I often wonder what James Hillman (1926-2011), the most widely known post-Jungian thinker and someone whose work continues to inspire me, would make of our current times.
Yesterday I found a clear indication in this excerpt from an interview, published on youTube four months before he died of bone cancer. To me, this brief conversation ( just over seven minutes) is far more important to consider than any other message I’ve seen on the eve of our nation’s birthday. In it, Hillman says:
“Where are we now? What’s psychology worth now? I mean look at the world, look at the USA. Look at all the people who have taken psychology courses and look at the lack of psychology in our government and in our attitudes. I mean we haven’t a clue!
We go around the world as if there was no such thing as a psyche, no such thing as a soul. I mean we bomb and exploit and take and kill as if this had no effect on the soul of our own people, let alone other people…I’m worried about the soul of our country from the effects of what we do.” Remember – this was said in 2011.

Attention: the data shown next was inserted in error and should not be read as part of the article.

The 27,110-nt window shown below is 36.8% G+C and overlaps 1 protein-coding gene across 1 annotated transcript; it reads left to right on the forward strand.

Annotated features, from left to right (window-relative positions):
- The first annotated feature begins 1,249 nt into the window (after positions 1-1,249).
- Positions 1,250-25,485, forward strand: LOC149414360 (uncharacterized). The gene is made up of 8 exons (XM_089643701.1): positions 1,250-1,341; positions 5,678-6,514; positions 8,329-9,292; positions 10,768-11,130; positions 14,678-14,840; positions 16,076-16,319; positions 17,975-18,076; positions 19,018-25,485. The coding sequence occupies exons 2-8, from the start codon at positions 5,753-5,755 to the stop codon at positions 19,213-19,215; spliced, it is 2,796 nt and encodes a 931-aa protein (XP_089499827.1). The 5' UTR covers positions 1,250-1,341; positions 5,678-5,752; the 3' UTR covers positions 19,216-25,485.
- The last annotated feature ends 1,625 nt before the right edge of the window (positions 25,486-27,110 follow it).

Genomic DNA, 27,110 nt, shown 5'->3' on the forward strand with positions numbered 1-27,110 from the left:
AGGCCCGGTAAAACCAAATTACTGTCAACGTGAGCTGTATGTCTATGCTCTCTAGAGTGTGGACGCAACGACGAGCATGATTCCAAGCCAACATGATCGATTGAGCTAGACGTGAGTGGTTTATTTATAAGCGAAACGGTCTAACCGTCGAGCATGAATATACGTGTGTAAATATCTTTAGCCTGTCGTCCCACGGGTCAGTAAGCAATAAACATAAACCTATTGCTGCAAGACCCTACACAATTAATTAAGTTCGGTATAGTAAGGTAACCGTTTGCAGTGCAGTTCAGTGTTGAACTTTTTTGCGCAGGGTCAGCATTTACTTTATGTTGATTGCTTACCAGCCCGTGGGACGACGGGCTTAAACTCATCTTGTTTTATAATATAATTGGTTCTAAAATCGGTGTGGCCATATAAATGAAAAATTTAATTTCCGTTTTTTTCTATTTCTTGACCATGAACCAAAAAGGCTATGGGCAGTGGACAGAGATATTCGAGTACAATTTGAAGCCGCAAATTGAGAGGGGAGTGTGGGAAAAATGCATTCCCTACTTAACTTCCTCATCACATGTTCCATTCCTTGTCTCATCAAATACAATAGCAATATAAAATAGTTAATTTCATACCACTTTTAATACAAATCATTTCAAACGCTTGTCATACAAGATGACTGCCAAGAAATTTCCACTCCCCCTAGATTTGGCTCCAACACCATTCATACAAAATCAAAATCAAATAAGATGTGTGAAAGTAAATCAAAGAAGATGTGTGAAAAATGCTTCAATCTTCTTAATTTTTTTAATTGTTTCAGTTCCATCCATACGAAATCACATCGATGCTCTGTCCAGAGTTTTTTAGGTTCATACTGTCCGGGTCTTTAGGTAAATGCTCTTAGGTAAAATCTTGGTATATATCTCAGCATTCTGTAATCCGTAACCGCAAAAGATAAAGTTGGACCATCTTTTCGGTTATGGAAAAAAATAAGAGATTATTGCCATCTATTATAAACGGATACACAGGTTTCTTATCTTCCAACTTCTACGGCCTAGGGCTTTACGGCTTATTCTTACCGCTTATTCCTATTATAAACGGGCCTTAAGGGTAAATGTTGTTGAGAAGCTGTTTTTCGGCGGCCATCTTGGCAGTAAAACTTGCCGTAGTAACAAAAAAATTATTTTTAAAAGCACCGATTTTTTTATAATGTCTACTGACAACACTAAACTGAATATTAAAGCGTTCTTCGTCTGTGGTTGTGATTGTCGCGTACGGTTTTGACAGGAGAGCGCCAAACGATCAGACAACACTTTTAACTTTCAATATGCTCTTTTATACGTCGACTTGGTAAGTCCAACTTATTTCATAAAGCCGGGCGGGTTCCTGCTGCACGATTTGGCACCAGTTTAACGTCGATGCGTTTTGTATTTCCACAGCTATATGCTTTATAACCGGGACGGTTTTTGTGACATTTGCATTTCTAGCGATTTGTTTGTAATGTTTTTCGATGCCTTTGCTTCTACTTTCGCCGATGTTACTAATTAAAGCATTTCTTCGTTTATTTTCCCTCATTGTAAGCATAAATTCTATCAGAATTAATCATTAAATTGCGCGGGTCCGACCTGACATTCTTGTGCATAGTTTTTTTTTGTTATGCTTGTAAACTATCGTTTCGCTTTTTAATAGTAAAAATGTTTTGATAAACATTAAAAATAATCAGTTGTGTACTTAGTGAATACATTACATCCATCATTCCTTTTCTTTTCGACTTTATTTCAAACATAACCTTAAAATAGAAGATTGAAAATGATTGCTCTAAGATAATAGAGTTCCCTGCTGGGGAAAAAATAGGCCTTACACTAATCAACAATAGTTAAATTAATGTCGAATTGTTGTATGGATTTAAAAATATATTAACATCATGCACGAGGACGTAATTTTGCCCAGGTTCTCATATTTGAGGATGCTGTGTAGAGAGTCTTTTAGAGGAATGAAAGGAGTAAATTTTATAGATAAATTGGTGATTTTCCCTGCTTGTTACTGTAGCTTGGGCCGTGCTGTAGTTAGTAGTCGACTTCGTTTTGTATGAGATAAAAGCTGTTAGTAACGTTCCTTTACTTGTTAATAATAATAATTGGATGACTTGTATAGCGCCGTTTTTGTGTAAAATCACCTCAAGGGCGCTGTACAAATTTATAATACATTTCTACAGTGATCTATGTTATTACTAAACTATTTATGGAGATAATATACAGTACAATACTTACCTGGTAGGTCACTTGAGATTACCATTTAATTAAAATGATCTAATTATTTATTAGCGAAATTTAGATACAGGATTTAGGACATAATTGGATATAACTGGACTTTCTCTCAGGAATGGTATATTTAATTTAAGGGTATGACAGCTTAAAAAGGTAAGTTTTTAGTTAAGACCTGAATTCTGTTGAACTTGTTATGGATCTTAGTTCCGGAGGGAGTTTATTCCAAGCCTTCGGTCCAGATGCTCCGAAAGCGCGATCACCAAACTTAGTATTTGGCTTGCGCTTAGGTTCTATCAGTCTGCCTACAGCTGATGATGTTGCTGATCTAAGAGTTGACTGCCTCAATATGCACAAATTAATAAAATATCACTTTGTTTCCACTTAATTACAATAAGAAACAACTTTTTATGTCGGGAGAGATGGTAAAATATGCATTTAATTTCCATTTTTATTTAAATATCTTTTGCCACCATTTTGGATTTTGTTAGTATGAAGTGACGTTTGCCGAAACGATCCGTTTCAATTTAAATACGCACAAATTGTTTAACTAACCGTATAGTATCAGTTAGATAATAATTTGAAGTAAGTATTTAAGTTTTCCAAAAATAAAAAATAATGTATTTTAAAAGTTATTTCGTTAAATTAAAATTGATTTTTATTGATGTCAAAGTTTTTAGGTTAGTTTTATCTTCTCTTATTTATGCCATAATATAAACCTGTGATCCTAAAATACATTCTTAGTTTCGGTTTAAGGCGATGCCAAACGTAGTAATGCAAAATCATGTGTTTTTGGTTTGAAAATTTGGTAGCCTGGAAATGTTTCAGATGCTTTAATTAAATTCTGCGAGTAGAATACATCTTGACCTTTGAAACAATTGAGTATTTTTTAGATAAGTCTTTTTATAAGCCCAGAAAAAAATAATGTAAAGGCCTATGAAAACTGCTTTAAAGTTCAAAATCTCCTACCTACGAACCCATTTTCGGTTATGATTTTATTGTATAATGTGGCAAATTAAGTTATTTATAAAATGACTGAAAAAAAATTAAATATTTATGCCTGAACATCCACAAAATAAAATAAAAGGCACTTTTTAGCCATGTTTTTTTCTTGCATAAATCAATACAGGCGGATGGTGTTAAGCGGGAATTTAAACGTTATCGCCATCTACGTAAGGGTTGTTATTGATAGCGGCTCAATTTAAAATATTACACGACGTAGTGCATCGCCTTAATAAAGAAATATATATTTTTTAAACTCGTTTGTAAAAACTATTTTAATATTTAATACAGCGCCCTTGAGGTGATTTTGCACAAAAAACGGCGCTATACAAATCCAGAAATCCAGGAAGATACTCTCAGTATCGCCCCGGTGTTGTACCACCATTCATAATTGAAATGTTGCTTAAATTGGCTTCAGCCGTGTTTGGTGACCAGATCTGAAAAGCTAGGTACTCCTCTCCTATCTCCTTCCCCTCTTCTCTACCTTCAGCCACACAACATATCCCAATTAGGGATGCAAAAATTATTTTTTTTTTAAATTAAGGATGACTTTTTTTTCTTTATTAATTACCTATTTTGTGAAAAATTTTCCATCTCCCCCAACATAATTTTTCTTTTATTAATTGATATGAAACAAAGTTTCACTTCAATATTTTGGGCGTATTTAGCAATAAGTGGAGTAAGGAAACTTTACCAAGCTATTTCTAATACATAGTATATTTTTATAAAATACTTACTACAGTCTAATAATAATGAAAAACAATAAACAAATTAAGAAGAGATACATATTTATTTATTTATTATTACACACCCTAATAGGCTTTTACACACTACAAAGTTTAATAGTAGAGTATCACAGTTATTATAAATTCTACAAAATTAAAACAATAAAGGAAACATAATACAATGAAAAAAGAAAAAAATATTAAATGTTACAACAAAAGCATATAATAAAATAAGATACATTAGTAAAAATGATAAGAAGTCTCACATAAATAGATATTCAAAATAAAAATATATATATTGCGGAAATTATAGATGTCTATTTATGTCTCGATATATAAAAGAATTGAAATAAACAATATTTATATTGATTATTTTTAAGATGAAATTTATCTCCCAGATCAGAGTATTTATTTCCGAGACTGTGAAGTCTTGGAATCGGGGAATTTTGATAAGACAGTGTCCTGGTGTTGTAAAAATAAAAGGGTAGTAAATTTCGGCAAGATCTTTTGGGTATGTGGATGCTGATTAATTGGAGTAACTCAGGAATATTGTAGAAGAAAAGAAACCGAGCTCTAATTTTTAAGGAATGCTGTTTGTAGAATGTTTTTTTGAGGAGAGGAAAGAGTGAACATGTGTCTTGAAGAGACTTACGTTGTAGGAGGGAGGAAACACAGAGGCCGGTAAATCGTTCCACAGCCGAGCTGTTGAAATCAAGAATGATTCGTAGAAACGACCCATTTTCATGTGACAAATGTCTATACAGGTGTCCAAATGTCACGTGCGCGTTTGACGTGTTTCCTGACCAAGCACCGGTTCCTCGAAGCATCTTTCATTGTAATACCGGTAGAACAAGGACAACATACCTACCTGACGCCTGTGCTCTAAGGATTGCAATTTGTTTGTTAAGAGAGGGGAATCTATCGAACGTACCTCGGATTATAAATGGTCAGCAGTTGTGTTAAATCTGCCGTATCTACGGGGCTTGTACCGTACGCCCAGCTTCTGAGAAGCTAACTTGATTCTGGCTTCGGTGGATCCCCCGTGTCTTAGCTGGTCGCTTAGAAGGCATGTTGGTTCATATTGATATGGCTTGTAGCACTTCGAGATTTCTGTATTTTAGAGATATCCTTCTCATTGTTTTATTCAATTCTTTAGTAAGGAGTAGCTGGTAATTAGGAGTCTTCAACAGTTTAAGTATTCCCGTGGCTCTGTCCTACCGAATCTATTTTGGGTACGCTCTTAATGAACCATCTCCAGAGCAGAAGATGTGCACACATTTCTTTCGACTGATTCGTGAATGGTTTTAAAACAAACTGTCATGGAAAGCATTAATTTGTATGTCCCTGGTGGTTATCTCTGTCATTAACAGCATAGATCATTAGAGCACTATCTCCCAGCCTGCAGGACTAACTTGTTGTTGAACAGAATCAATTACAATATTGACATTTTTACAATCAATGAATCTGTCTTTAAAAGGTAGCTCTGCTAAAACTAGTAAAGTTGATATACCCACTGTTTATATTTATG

Hillman’s was never a “comfortable” psychology, for he always aimed to help us “see through” our comfortable illusions, ever deeper into the often uncomfortable dynamics that underly what is visible on the surface of personal and national life.
Some of the comfortable illusions I would like to believe but cannot include ideas like:
- Our problems began in 2016.
- One man (or) one party is responsible.
- We are better than this.
This last one I find to be the most harmful illusion of all, for it suggests there may be (relatively) straightforward fixes, as if we simply got off on the wrong freeway exit.
If we were better than this, it wouldn’t be happening!
And if we aspire to be better than this, Hillman would likely suggest we take a clear eyed a look at where we are, and how we got here, and what we can do now in service to Anima Mundi, the Soul of the World.